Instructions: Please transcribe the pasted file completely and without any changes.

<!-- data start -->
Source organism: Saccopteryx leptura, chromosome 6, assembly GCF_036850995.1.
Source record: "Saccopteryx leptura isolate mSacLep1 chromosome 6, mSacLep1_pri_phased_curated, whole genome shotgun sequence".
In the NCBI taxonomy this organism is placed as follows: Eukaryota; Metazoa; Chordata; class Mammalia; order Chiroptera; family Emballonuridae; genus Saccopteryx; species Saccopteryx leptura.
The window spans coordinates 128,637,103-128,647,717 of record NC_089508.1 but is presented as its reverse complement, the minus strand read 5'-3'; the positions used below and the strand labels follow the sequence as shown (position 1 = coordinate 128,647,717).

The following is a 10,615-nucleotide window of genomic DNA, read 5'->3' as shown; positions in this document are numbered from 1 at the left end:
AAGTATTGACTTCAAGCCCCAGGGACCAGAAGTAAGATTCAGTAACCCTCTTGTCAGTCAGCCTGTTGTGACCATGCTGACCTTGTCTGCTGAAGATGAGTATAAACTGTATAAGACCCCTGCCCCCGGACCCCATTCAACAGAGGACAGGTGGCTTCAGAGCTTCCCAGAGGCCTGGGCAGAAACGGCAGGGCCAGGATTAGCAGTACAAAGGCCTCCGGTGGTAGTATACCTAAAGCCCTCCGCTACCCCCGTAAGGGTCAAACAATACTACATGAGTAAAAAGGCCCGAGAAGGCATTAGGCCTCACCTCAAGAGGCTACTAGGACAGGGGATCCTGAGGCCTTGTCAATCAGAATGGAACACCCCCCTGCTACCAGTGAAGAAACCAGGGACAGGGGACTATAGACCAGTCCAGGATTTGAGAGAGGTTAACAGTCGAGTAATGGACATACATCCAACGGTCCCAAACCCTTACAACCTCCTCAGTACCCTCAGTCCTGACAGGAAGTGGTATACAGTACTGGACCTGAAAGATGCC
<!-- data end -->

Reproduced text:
Source organism: Saccopteryx leptura, chromosome 6, assembly GCF_036850995.1.
Source record: "Saccopteryx leptura isolate mSacLep1 chromosome 6, mSacLep1_pri_phased_curated, whole genome shotgun sequence".
In the NCBI taxonomy this organism is placed as follows: Eukaryota; Metazoa; Chordata; class Mammalia; order Chiroptera; family Emballonuridae; genus Saccopteryx; species Saccopteryx leptura.
The window spans coordinates 128,637,103-128,647,717 of record NC_089508.1 but is presented as its reverse complement, the minus strand read 5'-3'; the positions used below and the strand labels follow the sequence as shown (position 1 = coordinate 128,647,717).

The following is a 10,615-nucleotide window of genomic DNA, read 5'->3' as shown; positions in this document are numbered from 1 at the left end:
AAGTATTGACTTCAAGCCCCAGGGACCAGAAGTAAGATTCAGTAACCCTCTTGTCAGTCAGCCTGTTGTGACCATGCTGACCTTGTCTGCTGAAGATGAGTATAAACTGTATAAGACCCCTGCCCCCGGACCCCATTCAACAGAGGACAGGTGGCTTCAGAGCTTCCCAGAGGCCTGGGCAGAAACGGCAGGGCCAGGATTAGCAGTACAAAGGCCTCCGGTGGTAGTATACCTAAAGCCCTCCGCTACCCCCGTAAGGGTCAAACAATACTACATGAGTAAAAAGGCCCGAGAAGGCATTAGGCCTCACCTCAAGAGGCTACTAGGACAGGGGATCCTGAGGCCTTGTCAATCAGAATGGAACACCCCCCTGCTACCAGTGAAGAAACCAGGGACAGGGGACTATAGACCAGTCCAGGATTTGAGAGAGGTTAACAGTCGAGTAATGGACATACATCCAACGGTCCCAAACCCTTACAACCTCCTCAGTACCCTCAGTCCTGACAGGAAGTGGTATACAGTACTGGACCTGAAAGATGCC